Recently, head coach Alain Vigneault shook up the defence pairings for the Vancouver Canucks. Perhaps it is time to shake up the forward lines as well.
The Canucks have a day off in Detroit prior to ending the road trip on Sunday, and something has to give with the forward situation.
Yes, 2-0-1 isn’t a bad record at all, but how the Canucks have been picking up points is troubling.
Over those three games, the Canucks have only scored eight goals. Kevin Bieksa (now injured) had a pair. Henrik and Daniel Sedin, Alex Burrows, Dale Weise, Jason Garrison and Alex Edler all notched single tallies.
Notice something from that list?
Half of the goals came from defenders. Of the four scored by forwards, only one came from someone (Weise) that isn’t on the top line.
The second and third lines, which should have been a source of strength with Ryan Kesler and David Booth back from injury, instead have gone silent.
The Canucks have been getting chances, so part of this is puck luck. But the other teams have been outplaying the Canucks and therefore getting more chances themselves.
Over the three-game road trip, the Canucks have been out-shot by a 92 to 77 margin, which doesn’t seem that bad. But the scoring chances have been much more lopsided, roughly 60 to 20, which is absolutely horrible.
The Canucks have played their worst hockey of the season in the defensive end on this road trip. If it wasn’t for stellar goaltending by Cory Schneider and Roberto Luongo, the Canucks would be lucky to have a single point, let alone five, from the road trip to date.
Chicago absolutely tore them apart, picking up odd-man rushes and clean breakaways seemingly at will.
For large stretches in Dallas and Nashville, the Canucks seemed incapable of doing anything except run around in their own end and ice the puck.
The final straw should be the Nashville game. In the first period, the Predators took it to the Canucks, out-shooting them 13 to three. Only Luongo kept them in the game.
The three shots by the Canucks? Long-range point shots by defencemen. That's right—not a single forward registered a shot in the first period.
Vigneault shook up the defence pairings after the Chicago game, and he’ll have to do so again now that Bieksa is out with a groin injury. But he really should look at shaking up the forward lines, because right now he has an All Star line with the Sedins and Burrows and nine other guys who aren’t producing.
I’m not a Jack Adams-winning coach, but I’d suggest the following lines:
Daniel Sedin - Henrik Sedin - Zack Kassian
Mason Raymond - Ryan Kesler - Alex Burrows
David Booth - Jordan Schroeder - Jannik Hansen
Chris Higgins - Maxim Lapierre - Dale Weise
Kassian was producing, and even leading the team in goals during a stint with the Sedins to start the season. It should be noted that the Sedins themselves were a bit out of sync during that period, so it wasn’t solely Kassian being the next Jason King or Anson Carter.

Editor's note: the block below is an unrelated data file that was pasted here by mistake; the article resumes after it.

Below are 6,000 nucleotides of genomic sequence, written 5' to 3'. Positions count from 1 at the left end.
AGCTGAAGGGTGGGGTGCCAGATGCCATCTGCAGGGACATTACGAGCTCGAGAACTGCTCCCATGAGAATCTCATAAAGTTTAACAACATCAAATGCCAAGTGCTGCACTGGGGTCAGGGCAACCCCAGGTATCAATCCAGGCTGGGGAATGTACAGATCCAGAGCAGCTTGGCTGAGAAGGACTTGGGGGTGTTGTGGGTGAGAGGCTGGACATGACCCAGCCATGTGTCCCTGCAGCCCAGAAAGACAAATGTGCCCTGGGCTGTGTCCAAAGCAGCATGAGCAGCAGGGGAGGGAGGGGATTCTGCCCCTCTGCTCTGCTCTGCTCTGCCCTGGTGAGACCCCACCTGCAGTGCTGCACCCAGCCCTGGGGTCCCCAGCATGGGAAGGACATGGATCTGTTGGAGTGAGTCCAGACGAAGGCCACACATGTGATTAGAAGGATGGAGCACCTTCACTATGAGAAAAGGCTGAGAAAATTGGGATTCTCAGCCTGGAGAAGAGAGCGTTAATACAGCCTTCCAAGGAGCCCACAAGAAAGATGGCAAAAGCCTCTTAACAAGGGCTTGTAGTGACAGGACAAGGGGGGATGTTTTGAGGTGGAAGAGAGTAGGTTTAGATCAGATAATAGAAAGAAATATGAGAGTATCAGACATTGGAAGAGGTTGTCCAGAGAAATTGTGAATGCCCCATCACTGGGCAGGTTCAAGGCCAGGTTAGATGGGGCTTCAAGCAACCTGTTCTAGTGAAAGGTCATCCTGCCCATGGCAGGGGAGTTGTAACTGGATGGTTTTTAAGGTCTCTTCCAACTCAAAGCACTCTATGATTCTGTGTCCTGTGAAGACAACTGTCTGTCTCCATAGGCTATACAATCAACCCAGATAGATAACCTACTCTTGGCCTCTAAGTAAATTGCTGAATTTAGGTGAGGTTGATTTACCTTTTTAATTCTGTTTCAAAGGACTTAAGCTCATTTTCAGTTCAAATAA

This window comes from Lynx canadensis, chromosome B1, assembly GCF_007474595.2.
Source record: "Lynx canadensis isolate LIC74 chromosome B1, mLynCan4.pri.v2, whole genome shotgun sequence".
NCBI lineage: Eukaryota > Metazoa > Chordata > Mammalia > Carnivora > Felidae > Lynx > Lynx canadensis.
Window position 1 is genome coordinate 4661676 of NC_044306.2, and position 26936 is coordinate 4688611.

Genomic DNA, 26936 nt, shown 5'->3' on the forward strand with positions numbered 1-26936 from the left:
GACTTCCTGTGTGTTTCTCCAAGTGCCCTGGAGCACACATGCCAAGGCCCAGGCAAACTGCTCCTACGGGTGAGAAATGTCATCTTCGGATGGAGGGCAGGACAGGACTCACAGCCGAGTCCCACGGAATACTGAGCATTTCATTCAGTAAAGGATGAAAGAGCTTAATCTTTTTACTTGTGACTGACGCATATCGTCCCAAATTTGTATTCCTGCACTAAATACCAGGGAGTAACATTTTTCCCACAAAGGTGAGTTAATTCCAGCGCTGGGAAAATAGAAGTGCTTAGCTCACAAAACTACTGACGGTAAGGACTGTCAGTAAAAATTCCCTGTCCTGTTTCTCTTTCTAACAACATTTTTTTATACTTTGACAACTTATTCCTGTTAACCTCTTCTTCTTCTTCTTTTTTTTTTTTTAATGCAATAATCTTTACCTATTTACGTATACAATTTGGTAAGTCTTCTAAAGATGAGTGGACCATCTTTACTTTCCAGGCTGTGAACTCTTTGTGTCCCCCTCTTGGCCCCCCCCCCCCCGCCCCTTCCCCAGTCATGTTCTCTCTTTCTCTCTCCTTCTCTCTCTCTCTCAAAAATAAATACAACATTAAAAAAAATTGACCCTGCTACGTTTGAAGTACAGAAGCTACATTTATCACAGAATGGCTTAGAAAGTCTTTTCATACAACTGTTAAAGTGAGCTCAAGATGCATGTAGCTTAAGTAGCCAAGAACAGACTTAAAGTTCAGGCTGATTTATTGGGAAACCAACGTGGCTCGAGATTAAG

Putting Kassian back with the twins should help the Canucks to see exactly what they have in Kassian this year, and if they can count on him for reliable scoring. And with his hands, it shouldn’t be a drop-off in production from this line by removing Burrows.
Burrows, in turn, drops down to the second line to partner with Ryan Kesler. Likewise, Mason Raymond gets promoted to the second line as well. Burrows and Kesler have been longtime partners on the penalty kill and were very good together as a line before Burrows was promoted to being the Sedin's wingman years ago.
Likewise, the best years in terms of individual stats for both Raymond and Kesler came when they were playing together on the second line in 2010-2011 and 2009-2010.
And of course, they formed a pretty effective line in the 2011 playoffs. Right now, Raymond and Burrows are tied for the team lead in goals with five, and they might be able to spark Kesler into some production at even strength.
Should Vigneault break up the top line?
The third line should consist of fast, two-way players who should, on paper, be effective at both ends of the ice. David Booth normally would be in the top six, but he is still not quite in sync after his groin injury. Hansen and Schroeder had formed a good line with Raymond in the early going, and Booth should be able to fill that role.
The fourth line doesn’t see too many changes. They have been holding up their end of the bargain this season, doing the dirty work and even scoring the odd goal. The only real change is Chris Higgins dropping down in the lineup to take Aaron Volpatti’s spot.
Volpatti has been doing a good job this year, but right now with all the forwards healthy, someone has to sit between himself and Weise. And you don’t sit the guy who scored the game-winning goal in the last game. They'll lose a bit of toughness by sitting Volpatti, but against Detroit, that shouldn't be an issue.
Higgins and Lapierre have history together, both as Habs and as Canucks, and have been an effective tandem in the past. There isn’t any reason to think they can’t continue to be in the future with Weise on the wing, and they could even chip in the odd goal while being effective on the forecheck.
Shaking up the lines like this should be setting up everyone to be successful, and if it doesn’t work, there are always more drastic changes available if necessary.
The trade deadline is coming up fast. Also, 6’3”, 2011 first-round pick Nicklas Jensen will be soon be available for the Canucks after his season ends in the Swedish Elite League.